WNPR

Radio for the Deaf

Joe Gratz / flickr creative commons

For an ASL-interpreted version click here

Since 1989, more than 2,000 people have been identified as victims of wrongful convictions in the U.S. In 2015 and 2016, the wrongfully convicted were exonerated at a rate of about three per week.

This hour, a look at the reality of, psychology behind, and institutionalized pressures toward wrongful convictions in America.

Sucking Up

Mar 27, 2018
Bob Jenkins / Creative Commons

At President Trump's first full cabinet meeting in June 2017, we watched with some amusement while each member expressed over-the-top gratitude for the president's giving them the privilege to serve him and/or the American people. 

Alfred A. Knopf, Publisher

The Times of London has said that Martin Amis "is as talented a journalist as he is a novelist." His latest collection of essays and reportage covers 1994 through 2017, Travolta through Trump.

Amis joins us for the hour.

Josh Nilaya / WNPR

Take a look at at any early 20th century photograph and you'll see them: Hats! From Beavers and Bowlers to bonnets and baseball caps, for hundreds of years hats were the essential accessory for any fashionable and upstanding citizen.

JT / Flickr

Americans like to argue, a lot. In politics, in media, and in society at large, arguing has (arguably) become the default means by which we handle disagreement. But is it the most effective way, and has our readiness to wage a war with words gotten out of hand?

mslavick / flickr creative commons

We've been trying to push this show out for quite a while now. It's been a bit of a strain, and we got kind of backed up.

But, this hour, we let loose a long look at... constipation.

It should be a big relief for everyone involved.

Jonathan McNicol / WNPR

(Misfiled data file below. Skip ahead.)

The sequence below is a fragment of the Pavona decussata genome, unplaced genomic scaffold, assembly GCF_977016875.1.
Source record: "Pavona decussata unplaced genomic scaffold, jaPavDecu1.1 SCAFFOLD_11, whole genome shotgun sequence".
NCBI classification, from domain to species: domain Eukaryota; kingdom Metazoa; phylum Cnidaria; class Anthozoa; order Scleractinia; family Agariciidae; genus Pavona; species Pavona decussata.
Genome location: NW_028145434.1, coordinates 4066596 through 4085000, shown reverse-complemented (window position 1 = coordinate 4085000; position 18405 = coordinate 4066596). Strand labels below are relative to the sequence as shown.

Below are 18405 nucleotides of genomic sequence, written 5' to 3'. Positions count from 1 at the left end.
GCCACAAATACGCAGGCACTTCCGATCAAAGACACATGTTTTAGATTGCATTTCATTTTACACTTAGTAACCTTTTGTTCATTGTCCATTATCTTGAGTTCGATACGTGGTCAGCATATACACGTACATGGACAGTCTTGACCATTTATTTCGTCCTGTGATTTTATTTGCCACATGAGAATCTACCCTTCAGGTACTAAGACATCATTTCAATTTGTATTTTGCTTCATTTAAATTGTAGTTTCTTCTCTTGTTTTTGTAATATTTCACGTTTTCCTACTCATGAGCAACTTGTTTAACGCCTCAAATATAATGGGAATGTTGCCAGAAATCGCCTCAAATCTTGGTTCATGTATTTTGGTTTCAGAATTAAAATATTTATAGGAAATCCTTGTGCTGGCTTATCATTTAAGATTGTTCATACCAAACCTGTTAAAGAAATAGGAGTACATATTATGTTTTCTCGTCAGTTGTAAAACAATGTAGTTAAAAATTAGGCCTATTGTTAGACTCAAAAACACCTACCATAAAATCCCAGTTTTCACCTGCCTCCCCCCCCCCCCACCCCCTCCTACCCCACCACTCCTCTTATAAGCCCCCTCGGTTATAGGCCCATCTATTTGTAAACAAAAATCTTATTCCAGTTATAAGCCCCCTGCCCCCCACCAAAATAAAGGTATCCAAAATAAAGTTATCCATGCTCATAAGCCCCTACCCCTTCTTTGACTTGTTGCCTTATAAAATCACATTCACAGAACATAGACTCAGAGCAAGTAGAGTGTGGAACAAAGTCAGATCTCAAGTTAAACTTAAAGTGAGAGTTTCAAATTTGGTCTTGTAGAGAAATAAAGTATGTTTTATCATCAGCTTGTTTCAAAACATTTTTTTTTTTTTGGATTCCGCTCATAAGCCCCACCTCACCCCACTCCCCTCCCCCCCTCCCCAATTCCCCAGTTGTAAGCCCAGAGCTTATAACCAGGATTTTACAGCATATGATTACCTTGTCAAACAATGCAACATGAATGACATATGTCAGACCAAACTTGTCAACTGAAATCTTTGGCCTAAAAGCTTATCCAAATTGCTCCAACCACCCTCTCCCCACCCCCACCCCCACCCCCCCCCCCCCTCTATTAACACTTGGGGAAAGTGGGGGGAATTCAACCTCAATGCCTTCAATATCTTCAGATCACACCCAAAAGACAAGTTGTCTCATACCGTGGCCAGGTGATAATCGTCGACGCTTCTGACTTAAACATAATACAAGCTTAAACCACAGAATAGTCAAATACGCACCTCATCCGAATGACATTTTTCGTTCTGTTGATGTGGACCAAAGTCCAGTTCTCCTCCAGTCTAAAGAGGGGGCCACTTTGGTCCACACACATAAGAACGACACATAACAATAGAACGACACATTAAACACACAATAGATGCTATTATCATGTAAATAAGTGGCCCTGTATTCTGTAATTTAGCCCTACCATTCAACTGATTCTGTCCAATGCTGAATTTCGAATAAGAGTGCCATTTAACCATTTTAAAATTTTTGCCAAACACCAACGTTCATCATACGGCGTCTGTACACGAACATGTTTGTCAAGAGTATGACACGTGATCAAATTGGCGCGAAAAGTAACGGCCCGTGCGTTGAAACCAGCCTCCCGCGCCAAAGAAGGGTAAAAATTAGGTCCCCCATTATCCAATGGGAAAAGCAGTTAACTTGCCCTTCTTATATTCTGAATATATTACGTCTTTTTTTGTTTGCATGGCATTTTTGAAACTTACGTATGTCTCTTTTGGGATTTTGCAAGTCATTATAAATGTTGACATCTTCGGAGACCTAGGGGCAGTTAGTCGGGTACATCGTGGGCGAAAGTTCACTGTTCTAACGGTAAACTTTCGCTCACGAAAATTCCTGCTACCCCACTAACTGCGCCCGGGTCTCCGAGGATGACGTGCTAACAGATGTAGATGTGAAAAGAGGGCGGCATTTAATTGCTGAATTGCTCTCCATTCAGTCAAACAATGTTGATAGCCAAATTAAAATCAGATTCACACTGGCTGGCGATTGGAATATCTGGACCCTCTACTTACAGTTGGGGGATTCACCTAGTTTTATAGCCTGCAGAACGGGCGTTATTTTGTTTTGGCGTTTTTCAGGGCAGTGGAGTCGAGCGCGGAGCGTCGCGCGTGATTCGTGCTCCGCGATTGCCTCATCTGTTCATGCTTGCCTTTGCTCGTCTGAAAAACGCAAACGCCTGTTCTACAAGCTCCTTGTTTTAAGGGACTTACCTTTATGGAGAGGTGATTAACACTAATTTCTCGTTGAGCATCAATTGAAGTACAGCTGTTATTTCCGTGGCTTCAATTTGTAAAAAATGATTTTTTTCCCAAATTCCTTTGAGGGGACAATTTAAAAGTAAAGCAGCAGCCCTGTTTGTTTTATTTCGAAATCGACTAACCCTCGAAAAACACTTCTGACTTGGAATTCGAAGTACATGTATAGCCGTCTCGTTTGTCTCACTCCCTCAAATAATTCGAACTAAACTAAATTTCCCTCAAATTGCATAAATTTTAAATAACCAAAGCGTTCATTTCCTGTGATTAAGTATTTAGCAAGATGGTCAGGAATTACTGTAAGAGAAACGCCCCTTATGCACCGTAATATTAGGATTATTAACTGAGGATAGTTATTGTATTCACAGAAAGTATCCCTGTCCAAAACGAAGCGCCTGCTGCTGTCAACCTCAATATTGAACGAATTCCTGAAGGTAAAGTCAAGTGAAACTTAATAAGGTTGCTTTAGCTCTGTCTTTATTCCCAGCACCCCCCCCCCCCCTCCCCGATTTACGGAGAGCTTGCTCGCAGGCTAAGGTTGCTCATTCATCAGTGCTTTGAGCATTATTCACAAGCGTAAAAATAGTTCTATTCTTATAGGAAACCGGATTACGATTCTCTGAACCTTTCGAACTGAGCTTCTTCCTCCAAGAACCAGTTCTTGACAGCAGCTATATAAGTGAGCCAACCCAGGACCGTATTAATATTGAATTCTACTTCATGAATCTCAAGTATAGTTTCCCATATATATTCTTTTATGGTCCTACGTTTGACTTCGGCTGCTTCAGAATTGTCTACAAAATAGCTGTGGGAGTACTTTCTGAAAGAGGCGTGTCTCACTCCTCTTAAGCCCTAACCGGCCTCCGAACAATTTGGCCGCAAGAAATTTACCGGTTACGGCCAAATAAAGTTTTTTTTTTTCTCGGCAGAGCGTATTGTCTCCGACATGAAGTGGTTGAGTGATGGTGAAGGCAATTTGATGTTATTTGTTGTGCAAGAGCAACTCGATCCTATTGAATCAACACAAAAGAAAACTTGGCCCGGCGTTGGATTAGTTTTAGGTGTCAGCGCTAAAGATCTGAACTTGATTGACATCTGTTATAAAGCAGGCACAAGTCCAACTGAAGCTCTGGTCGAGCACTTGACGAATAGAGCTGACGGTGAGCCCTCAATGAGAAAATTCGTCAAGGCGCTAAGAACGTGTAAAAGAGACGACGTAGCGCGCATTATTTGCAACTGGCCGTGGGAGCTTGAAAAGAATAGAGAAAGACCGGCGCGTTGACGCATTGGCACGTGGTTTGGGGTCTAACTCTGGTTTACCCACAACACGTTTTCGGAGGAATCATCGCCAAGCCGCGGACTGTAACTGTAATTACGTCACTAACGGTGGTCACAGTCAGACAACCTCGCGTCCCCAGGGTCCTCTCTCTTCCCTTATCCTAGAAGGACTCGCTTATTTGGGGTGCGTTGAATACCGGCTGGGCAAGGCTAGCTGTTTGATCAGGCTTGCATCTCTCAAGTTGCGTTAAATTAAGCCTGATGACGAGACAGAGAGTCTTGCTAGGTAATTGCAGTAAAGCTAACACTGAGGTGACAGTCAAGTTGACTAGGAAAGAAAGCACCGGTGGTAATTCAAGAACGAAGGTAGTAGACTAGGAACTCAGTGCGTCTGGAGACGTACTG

For a period of about fifty years, many of America's top cartoonists and illustrators lived within a stone's throw of one another in the southwestern corner of Connecticut.

Evan Kalish / Postlandia

When Alexis de Tocqueville toured America in the early 1830's to gather observations that he would later put on the pages of Democracy in America, he was impressed with the efficiency of our American Postal Service.

Mmmm, Donuts

Dec 7, 2017
Gabriel Kronisch / Creative Commons

My mom would take me and my brothers to the beach on summer days when I was a little kid. I couldn't yet swim but I could stand in Long Island Sound when the tide was low and my brothers were close enough to save me if I fell. I loved it. On the way home, we'd pile into the back of our station wagon, roll down the windows and stop at the donut shop for a dozen sugar-coated jelly donuts.  We'd eat them with our heads out the window and I'd end up with my hair stuck in the jelly on my face by the time I got home. Mmmm donuts.

Princeton University Office of Communications

John McPhee is a writer's writer. He's thought of as one of the progenitors of the New Journalism, of creative nonfiction or narrative nonfiction, along with people like Gay Talese and Tom Wolfe and Hunter S. Thompson. But his style is... quiter than those folks'. His writing is transparent. He tends to keep himself out of the narrative. He doesn't even, in fact, have an author photo.

Sucking Up

Nov 30, 2017
Bob Jenkins / Creative Commons

At President Trump's first full cabinet meeting in June 2017, we watched with some amusement while each member expressed over-the-top gratitude for the president's giving them the privilege to serve him and/or the American people. 

fldber / flickr

You're going to die. It's OK, so will I. In fact, everyone will. And so with that said the conversation turns to how we wish to go. For over a century the answer to that question has usually involved your loved ones paying large sums for a box and a plot.

Princeton University Office of Communications

John McPhee is a writer's writer. He's thought of as one of the progenitors of the New Journalism, of creative nonfiction or narrative nonfiction, along with people like Gay Talese and Tom Wolfe and Hunter S. Thompson. But his style is... quiter than those folks'. His writing is transparent. He tends to keep himself out of the narrative. He doesn't even, in fact, have an author photo.

401k(2012) / Flickr

As our society moves further away from paper currency, we pause to look back at the once predominant form of payment. Its look, its feel and its smell all hold a place in the collective consciousness of our nation's history.

Matt Deavenport / flickr creative commons

It's been called a "glorified game of toss" and "World of Warcraft for extroverts." But has Ultimate Frisbee quietly become a real sport?

It is, apparently, a likely Olympic sport. Which would, apparently, maybe be bad for Ultimate.

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